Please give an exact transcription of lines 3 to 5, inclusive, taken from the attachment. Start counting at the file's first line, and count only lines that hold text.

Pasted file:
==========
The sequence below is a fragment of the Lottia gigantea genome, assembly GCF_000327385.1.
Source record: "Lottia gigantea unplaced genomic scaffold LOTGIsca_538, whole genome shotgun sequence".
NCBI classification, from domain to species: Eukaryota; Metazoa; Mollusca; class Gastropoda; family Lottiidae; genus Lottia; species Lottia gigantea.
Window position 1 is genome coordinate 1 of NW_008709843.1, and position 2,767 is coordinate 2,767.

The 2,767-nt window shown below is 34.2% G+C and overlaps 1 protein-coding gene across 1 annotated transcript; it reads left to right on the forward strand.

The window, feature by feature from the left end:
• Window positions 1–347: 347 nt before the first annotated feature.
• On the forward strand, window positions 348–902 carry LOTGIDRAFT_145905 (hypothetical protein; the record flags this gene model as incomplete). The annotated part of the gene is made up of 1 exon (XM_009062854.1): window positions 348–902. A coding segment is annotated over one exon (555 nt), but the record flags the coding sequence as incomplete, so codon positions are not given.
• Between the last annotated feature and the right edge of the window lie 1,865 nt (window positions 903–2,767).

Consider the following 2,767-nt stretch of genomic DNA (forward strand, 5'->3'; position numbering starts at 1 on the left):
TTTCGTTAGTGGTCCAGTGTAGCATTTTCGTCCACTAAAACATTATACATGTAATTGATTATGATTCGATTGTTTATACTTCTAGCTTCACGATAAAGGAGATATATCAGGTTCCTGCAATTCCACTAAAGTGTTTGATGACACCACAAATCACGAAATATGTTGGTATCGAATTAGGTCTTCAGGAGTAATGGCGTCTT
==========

NCBI classification, from domain to species: Eukaryota; Metazoa; Mollusca; class Gastropoda; family Lottiidae; genus Lottia; species Lottia gigantea.
Window position 1 is genome coordinate 1 of NW_008709843.1, and position 2,767 is coordinate 2,767.

The 2,767-nt window shown below is 34.2% G+C and overlaps 1 protein-coding gene across 1 annotated transcript; it reads left to right on the forward strand.